Halting and reversing upward secular trends in body weight in the US is an important medical and public health challenge. Additional skilled researchers in obesity prevention are much needed, but training programs are few. Obesity is a complex disorder that has multiple causes and multiple potential strategies for prevention and treatment. The present proposal is for a training grant called the Minnesota Obesity Prevention Training (MnOPT) program. Its goal is to provide multidisciplinary training for a new generation of obesity prevention scientists. The proposed training program would have three training tracks: basic science, behavioral epidemiology, and clinical. The MnOPT program will provide training for predoctoral, postdoctoral, and medical fellows. There will be 6 training slots: 3 predoctoral and 3 postdoctoral fellows. Robert Jeffery, professor in Epidemiology and Community Health, is the Program Director. Catherine Kotz, professor in the Department of Food Science and Nutrition, and Charles Billington, professor in Medicine, are the Codirectors. Dr. Billington will oversee the clinical science, Dr. Kotz the basic science, and Dr. Jeffery the behavioral epidemiology training. There are 36 participating faculty with active research programs who will serve as mentors in these areas. Trainees will be exposed to research and training in each of these fields. Trainees will complete a research projects, publish manuscripts, complete a core curriculum, attend journal clubs and seminars, and receive training in grant writing, research ethics and career development. The training arms will ensure that the diverse disciplines engaged in obesity research are well represented and there is cross-fostering between arms to fulfill the need for transdisciplinary training. The University of Minnesota and affiliated research facilities are uniquely qualified to host this training grant. As a large research university with Schools of Public Health, Medicine, Agriculture, NIH-supported Comprehensive Obesity and Obesity Prevention Centers, and a General Clinical Research Center, the University of Minnesota has the resources to provide trainees with a broad training experience in research ranging from basic mechanisms underlying obesity development to clinical and behavioral strategies to prevent obesity.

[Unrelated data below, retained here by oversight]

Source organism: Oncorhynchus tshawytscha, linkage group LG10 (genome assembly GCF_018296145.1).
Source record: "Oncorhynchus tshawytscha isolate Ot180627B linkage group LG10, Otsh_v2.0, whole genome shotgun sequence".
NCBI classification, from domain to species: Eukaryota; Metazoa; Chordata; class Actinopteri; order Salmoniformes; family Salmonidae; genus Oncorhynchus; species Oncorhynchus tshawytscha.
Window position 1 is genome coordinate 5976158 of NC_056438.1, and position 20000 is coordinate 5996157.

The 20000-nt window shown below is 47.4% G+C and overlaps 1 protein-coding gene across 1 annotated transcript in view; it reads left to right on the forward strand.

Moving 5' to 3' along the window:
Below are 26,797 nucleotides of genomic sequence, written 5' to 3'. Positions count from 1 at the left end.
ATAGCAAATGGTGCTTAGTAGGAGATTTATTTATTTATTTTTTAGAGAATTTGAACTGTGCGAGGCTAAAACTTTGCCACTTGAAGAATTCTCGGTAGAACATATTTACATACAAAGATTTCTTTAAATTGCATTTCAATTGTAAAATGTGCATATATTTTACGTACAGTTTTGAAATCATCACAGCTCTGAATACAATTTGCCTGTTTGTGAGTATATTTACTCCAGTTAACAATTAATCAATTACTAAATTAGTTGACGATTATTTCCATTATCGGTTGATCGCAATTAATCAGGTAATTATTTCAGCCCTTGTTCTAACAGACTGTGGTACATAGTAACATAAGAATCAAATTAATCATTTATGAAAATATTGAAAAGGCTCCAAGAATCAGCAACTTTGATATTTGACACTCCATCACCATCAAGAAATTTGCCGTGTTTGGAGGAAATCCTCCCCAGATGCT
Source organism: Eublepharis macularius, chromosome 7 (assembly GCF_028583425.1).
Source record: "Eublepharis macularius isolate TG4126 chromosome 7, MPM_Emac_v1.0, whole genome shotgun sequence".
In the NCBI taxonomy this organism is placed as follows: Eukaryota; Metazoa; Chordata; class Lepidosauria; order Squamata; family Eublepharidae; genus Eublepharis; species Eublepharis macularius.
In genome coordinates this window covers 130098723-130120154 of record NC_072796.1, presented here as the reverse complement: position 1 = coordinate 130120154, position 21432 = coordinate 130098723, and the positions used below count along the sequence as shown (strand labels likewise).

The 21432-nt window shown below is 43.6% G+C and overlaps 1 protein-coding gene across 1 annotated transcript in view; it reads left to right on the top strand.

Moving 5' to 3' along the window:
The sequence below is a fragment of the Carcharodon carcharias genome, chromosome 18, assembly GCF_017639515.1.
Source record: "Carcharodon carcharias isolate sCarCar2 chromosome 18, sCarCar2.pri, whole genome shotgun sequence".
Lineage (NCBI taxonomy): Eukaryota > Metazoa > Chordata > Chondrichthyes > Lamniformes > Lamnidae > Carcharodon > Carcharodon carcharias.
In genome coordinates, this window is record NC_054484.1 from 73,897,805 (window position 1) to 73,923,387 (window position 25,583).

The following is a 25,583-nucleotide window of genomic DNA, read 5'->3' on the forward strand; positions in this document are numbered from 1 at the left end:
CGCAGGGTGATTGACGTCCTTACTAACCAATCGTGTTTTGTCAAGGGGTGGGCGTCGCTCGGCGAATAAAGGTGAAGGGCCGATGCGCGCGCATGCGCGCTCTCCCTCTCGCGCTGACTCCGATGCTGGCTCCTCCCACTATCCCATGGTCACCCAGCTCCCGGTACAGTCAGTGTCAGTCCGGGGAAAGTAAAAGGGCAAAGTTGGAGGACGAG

Obesity is a rapidly increasingly problem in the US that increases health care costs, reduces quality of life and reduces productivity of millions of Americans. It is one of the greatest threats to public health. Finding ways to stop increases in obesity and to and reverse current trends requires intensive scientific study. The proposed grant will provide the training necessary to fill this need.
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